Last year Klein spent $23 million to introduce the woodyand spicysmelling Obsession fragrance. Magazine advertisements for the new scent, which costs $240 for 30 mL, depicted a tangle of naked male and female bodies. The controversial ads were free of any text—except a designer label in the corner. Toronto-based Limoges Cosmetics Ltd.,
which distributes -
Klein’s perfumes in Canada, defends the designer’s risqué ads. Said Teresa Chan, Limoges’ product manager: “No matter what you do people will complain. So he does what he likes and Klein likes to make waves.”
In March, Klein expanded the Obsession line in the United States, adding lotion, body powder and bath crystals.
The ads for the new products, which show a young man embracing a woman’s naked torso, have already led to complaints in the United States. They are scheduled to run in Canadian magazines next August. Green said that the popularity of the products is largely a result of the fact that women want to be associated with a celebrated designer. Said Green: “Many women want to emulate the designers, and this is a way they can do it.”
But the greatest challenge to the industry is to learn how to sell to the
last large untapped market—men. Cologne and cosmetics for men represent the Canadian industry’s fastest-growing market. In 1984, the latest year for which figures are available, manufacturers sold $42 million worth of fragrances for men, 11.4-per-cent more than the previous year. That compared with a 5.5-per-cent increase in wom-
en’s perfume sales. Said Yvon Lafrenière, a senior vice-president at Herdt & Charton: “We are still just scratching the surface.” According to industry experts, selling to men involves the same principle used in selling to women: creating the right image. Many men’s colognes come in large, solid-looking bottles that are packed in big boxes—in contrast to the women’s scents, which generally come in small, rounded decanters and delicate boxes.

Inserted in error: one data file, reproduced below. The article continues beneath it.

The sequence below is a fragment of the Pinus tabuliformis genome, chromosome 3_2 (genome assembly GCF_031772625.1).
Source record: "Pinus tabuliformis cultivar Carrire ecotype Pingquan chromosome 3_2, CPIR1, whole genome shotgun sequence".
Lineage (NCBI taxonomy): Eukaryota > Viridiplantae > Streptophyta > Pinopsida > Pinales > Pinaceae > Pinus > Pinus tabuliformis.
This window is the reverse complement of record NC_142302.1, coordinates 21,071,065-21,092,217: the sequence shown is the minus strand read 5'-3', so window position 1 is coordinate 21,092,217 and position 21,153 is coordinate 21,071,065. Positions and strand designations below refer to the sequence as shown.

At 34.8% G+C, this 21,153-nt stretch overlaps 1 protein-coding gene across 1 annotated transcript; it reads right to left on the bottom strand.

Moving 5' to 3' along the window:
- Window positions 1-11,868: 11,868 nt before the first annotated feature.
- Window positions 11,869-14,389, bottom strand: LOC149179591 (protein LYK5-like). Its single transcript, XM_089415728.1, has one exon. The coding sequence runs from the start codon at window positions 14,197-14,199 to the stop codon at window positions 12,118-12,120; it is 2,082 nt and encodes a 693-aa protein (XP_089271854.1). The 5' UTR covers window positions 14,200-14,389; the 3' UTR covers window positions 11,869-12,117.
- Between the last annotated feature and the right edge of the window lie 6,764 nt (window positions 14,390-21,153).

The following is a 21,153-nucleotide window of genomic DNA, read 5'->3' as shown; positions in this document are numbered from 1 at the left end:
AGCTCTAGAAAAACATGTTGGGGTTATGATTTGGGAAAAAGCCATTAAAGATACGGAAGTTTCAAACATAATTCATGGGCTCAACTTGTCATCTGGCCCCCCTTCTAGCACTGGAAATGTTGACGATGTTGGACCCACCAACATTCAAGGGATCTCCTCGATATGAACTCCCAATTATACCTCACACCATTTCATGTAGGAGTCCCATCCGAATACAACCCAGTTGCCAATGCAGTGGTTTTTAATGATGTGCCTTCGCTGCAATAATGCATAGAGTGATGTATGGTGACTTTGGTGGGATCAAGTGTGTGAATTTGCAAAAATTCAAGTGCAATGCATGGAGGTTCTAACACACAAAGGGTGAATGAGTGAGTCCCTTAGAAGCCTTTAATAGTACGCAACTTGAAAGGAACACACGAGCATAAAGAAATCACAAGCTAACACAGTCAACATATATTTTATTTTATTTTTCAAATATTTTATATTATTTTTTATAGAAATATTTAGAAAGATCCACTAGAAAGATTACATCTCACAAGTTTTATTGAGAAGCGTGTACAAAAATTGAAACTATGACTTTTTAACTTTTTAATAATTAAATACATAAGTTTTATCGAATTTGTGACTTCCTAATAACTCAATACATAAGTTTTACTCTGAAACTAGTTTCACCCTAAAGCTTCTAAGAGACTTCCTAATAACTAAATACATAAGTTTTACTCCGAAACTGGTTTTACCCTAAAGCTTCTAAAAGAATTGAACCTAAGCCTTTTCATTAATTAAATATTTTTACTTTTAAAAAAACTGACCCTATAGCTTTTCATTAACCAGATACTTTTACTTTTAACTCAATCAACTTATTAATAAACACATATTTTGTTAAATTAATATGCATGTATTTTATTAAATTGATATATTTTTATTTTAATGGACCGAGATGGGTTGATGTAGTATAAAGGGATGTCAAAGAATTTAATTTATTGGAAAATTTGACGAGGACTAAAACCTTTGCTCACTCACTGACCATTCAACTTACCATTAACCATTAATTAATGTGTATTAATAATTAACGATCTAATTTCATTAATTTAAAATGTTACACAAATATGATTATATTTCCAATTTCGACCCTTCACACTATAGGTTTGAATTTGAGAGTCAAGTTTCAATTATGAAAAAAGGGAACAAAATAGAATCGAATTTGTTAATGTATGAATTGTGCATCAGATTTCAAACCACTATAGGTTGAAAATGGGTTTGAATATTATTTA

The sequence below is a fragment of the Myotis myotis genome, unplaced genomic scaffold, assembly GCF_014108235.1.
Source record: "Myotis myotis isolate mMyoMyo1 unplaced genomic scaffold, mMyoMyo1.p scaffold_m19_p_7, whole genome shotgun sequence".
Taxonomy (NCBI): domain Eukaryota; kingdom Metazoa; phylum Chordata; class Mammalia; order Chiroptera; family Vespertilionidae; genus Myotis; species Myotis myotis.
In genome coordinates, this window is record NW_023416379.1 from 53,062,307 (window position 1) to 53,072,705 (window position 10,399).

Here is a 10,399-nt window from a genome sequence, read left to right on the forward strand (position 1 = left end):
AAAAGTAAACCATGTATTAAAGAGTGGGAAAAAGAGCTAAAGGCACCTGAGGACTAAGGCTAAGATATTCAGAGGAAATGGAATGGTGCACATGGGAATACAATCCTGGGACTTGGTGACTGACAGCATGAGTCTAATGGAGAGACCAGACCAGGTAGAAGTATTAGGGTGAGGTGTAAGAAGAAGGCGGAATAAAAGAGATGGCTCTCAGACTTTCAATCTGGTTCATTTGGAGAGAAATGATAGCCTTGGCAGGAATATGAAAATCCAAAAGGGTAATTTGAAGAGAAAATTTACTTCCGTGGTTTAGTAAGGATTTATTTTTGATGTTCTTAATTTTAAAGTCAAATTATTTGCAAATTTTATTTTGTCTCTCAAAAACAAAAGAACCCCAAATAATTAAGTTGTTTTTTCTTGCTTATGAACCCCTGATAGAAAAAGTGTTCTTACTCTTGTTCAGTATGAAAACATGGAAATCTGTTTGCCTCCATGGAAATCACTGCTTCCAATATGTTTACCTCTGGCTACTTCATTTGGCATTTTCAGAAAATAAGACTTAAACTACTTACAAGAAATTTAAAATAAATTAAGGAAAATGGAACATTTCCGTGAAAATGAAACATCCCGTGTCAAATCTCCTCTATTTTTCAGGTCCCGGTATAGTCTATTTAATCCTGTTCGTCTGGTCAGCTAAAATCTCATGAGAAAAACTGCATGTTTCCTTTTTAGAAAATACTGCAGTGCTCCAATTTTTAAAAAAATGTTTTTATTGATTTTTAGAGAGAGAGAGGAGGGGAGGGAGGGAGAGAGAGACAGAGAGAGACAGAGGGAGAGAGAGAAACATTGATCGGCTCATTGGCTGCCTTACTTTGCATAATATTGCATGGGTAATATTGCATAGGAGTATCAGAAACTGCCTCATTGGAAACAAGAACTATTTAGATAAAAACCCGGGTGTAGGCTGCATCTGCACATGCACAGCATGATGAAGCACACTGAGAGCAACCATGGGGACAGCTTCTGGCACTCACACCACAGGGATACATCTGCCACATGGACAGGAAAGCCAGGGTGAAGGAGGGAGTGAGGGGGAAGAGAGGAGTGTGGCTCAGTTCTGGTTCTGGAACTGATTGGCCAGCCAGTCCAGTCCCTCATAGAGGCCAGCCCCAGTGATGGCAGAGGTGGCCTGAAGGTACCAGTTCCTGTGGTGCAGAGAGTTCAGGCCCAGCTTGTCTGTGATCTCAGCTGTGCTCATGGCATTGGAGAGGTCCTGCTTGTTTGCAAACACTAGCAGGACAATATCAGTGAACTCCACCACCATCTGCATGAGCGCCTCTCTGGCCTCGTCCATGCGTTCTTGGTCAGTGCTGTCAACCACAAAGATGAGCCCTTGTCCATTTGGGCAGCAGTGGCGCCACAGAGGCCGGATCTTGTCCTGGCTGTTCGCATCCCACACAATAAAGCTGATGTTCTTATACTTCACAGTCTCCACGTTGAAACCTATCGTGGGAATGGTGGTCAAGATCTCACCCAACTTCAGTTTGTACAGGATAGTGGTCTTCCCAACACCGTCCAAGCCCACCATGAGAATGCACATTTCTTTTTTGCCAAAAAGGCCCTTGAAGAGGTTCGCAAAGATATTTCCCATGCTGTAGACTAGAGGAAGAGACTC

Even men’s skin products, once a small industry, are rapidly becoming more acceptable as men become more conscientious about their looks. Since it was introduced in 1981, Estée Lauder’s Clinique men’s line, including soap, moisturizer and skin scrub, has doubled its sales each year. Clinique now sells about 10 per cent of its products to men. The ingredients of Clinique’s products for men and women are nearly identical—the only difference is that the men’s line is stronger because men “have tougher skin,” said Nathaniel Benson, vice-president of Clinique Canada. He added: “In five years men will use moisturizer as readily as they now brush their teeth.” Still, it is scent strips that have revitalized the perfume industry—while making them has become a $65-million business. A special process allows the scent to be encased in millions of tiny bubbles between strips of paper. Montreal-based Metro-Graphics Inc., which has made the inserts for Giorgio and Chanel, will produce 30 million strips this year alone, at a cost to perfume companies of four to 10 cents each.
Manufacturers have embraced the technique so readily that most magazine publishers have had to limit the number of scent strips to three per issue. Reginald Finlayson, advertising director for the popular women’s magazine Chatelaine, said that there have been g complaints from readers § who say that the small 5 amount of fragrance I that escapes from the £ strips causes allergic I reactions. 5 Marketers will undoubtedly continue to sell glitz and glamor chemical concoctions at Said the FraIt is fun along with the perfume counter, granee Foundation’s Green: to wear perfume in the 1980s. There is a different scent for every mood, every dress.”
The story you want is part of the Maclean’s Archives. To access it, log in here or sign up for your free 30-day trial.
Experience anything and everything Maclean's has ever published — over 3,500 issues and 150,000 articles, images and advertisements — since 1905. Browse on your own, or explore our curated collections and timely recommendations.WATCH THIS VIDEO for highlights of everything the Maclean's Archives has to offer.